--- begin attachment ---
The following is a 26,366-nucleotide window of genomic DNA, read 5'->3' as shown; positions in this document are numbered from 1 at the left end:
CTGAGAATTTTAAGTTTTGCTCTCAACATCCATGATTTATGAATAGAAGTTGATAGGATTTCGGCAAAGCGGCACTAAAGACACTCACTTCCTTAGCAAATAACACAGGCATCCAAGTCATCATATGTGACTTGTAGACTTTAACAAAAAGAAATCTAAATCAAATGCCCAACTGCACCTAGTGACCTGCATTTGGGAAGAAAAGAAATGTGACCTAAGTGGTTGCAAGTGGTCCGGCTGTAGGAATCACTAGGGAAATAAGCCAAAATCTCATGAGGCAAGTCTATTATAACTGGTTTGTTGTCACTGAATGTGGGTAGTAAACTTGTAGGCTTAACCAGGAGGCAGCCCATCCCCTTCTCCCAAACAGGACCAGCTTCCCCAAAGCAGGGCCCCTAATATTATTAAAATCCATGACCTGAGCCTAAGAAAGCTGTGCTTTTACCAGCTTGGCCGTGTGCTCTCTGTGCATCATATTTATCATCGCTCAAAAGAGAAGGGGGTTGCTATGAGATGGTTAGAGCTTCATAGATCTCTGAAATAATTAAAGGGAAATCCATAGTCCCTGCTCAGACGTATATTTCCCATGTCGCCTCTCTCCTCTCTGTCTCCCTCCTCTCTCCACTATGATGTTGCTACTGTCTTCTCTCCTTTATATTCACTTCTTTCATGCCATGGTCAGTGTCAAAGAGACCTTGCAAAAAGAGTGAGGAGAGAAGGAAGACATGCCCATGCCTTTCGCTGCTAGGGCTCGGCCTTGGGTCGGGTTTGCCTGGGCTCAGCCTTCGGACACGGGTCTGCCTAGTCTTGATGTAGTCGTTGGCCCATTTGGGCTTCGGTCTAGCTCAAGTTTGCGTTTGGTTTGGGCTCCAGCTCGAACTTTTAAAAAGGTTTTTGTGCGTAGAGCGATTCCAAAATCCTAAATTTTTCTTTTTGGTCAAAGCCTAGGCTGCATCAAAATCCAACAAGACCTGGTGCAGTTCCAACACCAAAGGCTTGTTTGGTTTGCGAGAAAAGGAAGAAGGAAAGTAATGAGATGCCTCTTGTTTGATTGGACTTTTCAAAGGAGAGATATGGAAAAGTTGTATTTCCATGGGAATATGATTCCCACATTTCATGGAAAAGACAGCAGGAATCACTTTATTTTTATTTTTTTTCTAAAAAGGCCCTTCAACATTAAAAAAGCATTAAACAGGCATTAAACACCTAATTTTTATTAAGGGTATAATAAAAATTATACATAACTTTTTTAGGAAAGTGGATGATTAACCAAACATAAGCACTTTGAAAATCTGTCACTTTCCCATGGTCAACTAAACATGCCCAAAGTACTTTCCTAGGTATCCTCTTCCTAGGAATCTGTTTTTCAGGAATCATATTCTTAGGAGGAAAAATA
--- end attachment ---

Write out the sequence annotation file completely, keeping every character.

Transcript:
The following is a 26,366-nucleotide window of genomic DNA, read 5'->3' as shown; positions in this document are numbered from 1 at the left end:
CTGAGAATTTTAAGTTTTGCTCTCAACATCCATGATTTATGAATAGAAGTTGATAGGATTTCGGCAAAGCGGCACTAAAGACACTCACTTCCTTAGCAAATAACACAGGCATCCAAGTCATCATATGTGACTTGTAGACTTTAACAAAAAGAAATCTAAATCAAATGCCCAACTGCACCTAGTGACCTGCATTTGGGAAGAAAAGAAATGTGACCTAAGTGGTTGCAAGTGGTCCGGCTGTAGGAATCACTAGGGAAATAAGCCAAAATCTCATGAGGCAAGTCTATTATAACTGGTTTGTTGTCACTGAATGTGGGTAGTAAACTTGTAGGCTTAACCAGGAGGCAGCCCATCCCCTTCTCCCAAACAGGACCAGCTTCCCCAAAGCAGGGCCCCTAATATTATTAAAATCCATGACCTGAGCCTAAGAAAGCTGTGCTTTTACCAGCTTGGCCGTGTGCTCTCTGTGCATCATATTTATCATCGCTCAAAAGAGAAGGGGGTTGCTATGAGATGGTTAGAGCTTCATAGATCTCTGAAATAATTAAAGGGAAATCCATAGTCCCTGCTCAGACGTATATTTCCCATGTCGCCTCTCTCCTCTCTGTCTCCCTCCTCTCTCCACTATGATGTTGCTACTGTCTTCTCTCCTTTATATTCACTTCTTTCATGCCATGGTCAGTGTCAAAGAGACCTTGCAAAAAGAGTGAGGAGAGAAGGAAGACATGCCCATGCCTTTCGCTGCTAGGGCTCGGCCTTGGGTCGGGTTTGCCTGGGCTCAGCCTTCGGACACGGGTCTGCCTAGTCTTGATGTAGTCGTTGGCCCATTTGGGCTTCGGTCTAGCTCAAGTTTGCGTTTGGTTTGGGCTCCAGCTCGAACTTTTAAAAAGGTTTTTGTGCGTAGAGCGATTCCAAAATCCTAAATTTTTCTTTTTGGTCAAAGCCTAGGCTGCATCAAAATCCAACAAGACCTGGTGCAGTTCCAACACCAAAGGCTTGTTTGGTTTGCGAGAAAAGGAAGAAGGAAAGTAATGAGATGCCTCTTGTTTGATTGGACTTTTCAAAGGAGAGATATGGAAAAGTTGTATTTCCATGGGAATATGATTCCCACATTTCATGGAAAAGACAGCAGGAATCACTTTATTTTTATTTTTTTTCTAAAAAGGCCCTTCAACATTAAAAAAGCATTAAACAGGCATTAAACACCTAATTTTTATTAAGGGTATAATAAAAATTATACATAACTTTTTTAGGAAAGTGGATGATTAACCAAACATAAGCACTTTGAAAATCTGTCACTTTCCCATGGTCAACTAAACATGCCCAAAGTACTTTCCTAGGTATCCTCTTCCTAGGAATCTGTTTTTCAGGAATCATATTCTTAGGAGGAAAAATA